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    Default Sheet Metal

    I have some sheet metal to cut out. I'm pretty sure it'll be Aluminium, not sure which kind exactly.

    Question is, since it's a sheet of say 1.2mm, upcut router doesn't sound like a reasonable way of doing it. The whole thing will bow and vibrate and move about even a few cm/inches away from where it's held down to the table. I'm guessing sheet metal is mostly cut out with a plasma cutter? Any other way? Would a downcut router do the job? No idea how to hold it in place thought, I don't have any features, just trying to cut out parts along the perimeter.
    Last edited by Shazam; 05-14-2019 at 07:22 AM.

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    Sounds like a job for laser!

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    1 or 100 or 1000?
    1 I would use a jig saw and super77 it to a piece of ply wood at the house
    1 I would use nibler if I had one at house or work
    1 I would use profile bandsaw, if I had one at house or work
    1 I would use a plasma at work - because I do not have a jig saw and blade at work - plasma my last choice for al
    1 at work with a day notice - laser cut
    100 laser cut, unless edge finish really mattered, then waterjet
    1000 turret punch or laser/water

    In industry plasma machines are not used on sheet metal, plasma is for thicker material and some coping/tube machines. Laser is faster/better on thin.

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    Oh sorry, yer, very low volume production. Call it 1 part per year over 10 years. I'm jesting here, no idea of the demand, but not high volume production.

    Ok thanks, but for metal cutting you would need a pretty powerful laser? I've seen engraving in aluminium, those things would be pretty weak, no idea wattages off the top of my head for cutting vs engraving. I need laser engraving, but I don't think that laser would be feasable for cutting aluminium, would probably take like a week of non stop work to cut the part out, it's probably 2mx1m in size. I'll look into it though thanks.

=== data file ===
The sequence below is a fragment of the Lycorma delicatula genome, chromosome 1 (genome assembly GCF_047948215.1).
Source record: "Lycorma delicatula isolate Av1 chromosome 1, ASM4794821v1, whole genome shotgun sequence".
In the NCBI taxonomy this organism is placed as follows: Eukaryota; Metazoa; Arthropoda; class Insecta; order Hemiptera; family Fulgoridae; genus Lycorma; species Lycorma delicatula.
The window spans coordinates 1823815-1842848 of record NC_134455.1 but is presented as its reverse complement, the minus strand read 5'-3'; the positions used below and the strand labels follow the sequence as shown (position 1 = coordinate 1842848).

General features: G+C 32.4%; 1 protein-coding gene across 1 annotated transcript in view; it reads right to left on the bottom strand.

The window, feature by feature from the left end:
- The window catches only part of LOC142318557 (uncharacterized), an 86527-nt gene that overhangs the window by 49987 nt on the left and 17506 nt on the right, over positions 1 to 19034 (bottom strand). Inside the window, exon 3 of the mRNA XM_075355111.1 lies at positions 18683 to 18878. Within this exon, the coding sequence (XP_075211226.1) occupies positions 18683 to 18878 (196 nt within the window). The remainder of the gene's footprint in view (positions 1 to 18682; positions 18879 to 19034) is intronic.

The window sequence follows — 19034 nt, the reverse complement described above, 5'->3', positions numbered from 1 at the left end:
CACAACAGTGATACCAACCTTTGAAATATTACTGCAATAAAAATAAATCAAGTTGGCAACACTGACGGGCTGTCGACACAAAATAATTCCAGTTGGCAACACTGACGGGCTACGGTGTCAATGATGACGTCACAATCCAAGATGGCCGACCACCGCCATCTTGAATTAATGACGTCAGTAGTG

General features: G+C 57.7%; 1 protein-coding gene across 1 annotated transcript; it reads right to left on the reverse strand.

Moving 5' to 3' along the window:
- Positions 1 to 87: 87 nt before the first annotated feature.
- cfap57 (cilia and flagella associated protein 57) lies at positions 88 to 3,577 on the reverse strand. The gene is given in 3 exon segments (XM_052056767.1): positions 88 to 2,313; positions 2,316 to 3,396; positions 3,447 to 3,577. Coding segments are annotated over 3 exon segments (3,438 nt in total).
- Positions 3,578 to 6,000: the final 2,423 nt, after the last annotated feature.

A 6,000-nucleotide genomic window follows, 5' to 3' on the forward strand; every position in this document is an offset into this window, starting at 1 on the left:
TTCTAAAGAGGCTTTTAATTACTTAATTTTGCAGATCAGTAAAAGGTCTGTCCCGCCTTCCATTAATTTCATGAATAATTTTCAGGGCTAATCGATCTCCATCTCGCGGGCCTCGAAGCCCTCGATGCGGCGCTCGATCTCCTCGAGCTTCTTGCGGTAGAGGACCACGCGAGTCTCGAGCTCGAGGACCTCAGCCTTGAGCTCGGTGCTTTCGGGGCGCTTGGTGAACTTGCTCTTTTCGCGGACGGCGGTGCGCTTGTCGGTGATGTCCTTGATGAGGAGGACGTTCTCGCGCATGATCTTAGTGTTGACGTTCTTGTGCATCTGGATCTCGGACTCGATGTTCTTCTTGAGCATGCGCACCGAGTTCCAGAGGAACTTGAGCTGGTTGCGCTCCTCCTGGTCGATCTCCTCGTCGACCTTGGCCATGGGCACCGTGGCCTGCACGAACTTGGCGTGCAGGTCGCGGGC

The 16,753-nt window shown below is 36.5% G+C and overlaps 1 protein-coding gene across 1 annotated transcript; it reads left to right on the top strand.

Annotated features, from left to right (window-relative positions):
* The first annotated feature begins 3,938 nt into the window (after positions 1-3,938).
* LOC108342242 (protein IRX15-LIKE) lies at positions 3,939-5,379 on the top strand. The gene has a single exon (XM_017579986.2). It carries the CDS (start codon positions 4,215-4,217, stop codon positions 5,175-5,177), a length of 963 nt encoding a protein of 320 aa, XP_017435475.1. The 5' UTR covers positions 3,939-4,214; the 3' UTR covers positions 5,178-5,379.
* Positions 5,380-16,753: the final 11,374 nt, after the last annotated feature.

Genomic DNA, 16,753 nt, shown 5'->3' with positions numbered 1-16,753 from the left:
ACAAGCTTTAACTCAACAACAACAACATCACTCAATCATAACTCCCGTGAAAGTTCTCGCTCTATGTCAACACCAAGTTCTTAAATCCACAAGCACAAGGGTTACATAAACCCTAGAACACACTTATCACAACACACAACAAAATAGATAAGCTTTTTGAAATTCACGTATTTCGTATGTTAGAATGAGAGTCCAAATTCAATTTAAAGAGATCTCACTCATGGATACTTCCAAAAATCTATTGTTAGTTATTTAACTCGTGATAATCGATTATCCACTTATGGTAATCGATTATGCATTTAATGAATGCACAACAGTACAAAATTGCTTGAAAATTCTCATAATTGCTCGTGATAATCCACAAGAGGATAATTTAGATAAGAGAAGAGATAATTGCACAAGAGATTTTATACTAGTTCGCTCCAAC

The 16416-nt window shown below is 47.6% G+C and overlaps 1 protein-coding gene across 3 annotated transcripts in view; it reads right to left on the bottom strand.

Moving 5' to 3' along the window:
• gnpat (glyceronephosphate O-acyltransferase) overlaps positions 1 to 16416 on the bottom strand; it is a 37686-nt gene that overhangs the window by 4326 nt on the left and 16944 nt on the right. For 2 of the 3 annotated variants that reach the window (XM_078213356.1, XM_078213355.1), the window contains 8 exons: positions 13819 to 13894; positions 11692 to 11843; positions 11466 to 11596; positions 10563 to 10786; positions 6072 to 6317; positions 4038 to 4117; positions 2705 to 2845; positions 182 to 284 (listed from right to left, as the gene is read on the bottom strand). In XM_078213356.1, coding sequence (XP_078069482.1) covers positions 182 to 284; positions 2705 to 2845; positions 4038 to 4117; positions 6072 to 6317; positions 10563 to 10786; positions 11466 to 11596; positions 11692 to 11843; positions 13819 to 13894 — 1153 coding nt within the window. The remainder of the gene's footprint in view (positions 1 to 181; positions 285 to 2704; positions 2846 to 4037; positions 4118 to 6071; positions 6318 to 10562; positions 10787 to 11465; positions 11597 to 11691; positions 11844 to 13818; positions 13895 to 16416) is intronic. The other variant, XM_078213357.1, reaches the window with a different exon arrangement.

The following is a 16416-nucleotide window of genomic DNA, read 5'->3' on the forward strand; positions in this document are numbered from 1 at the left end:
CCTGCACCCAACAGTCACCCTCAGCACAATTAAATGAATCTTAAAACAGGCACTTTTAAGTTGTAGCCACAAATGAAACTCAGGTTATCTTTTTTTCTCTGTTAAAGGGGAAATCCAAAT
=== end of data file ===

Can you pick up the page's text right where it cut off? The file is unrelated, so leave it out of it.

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    I seriously doubt you want to buy a laser. sub it out.
    A trumpf laser might not be a million, but figure that by the time you add additional pallet and wiring and learning optics, and and and, oh, and consumables, nitrogen banks and o2 banks, and dizzy gas and f1 and and and...
    Use a jig saw. use a home depot bandsaw.

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    Super easy work for a fiber laser. Oxy assist gas.

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    Try again please (this time a wee bit harder sir)
    Topic titles need to inform what your topic is actually about

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    Yep, lasers aren't cheap, I'd definitely need to find more than a single part that I would need to make to justify the cost.

    Jig/band saws would make for wobbly edges

    Subbing is something that I've started seriously thinking about more and more for the stuff I'm trying to make. Can't do everything yourself I guess. If laser is the way to go for sheet then that's the way to go.

    Thanks!

    Quote Originally Posted by digger doug View Post
    Try again please (this time a wee bit harder sir)
    Topic titles need to inform what your topic is actually about
    Done.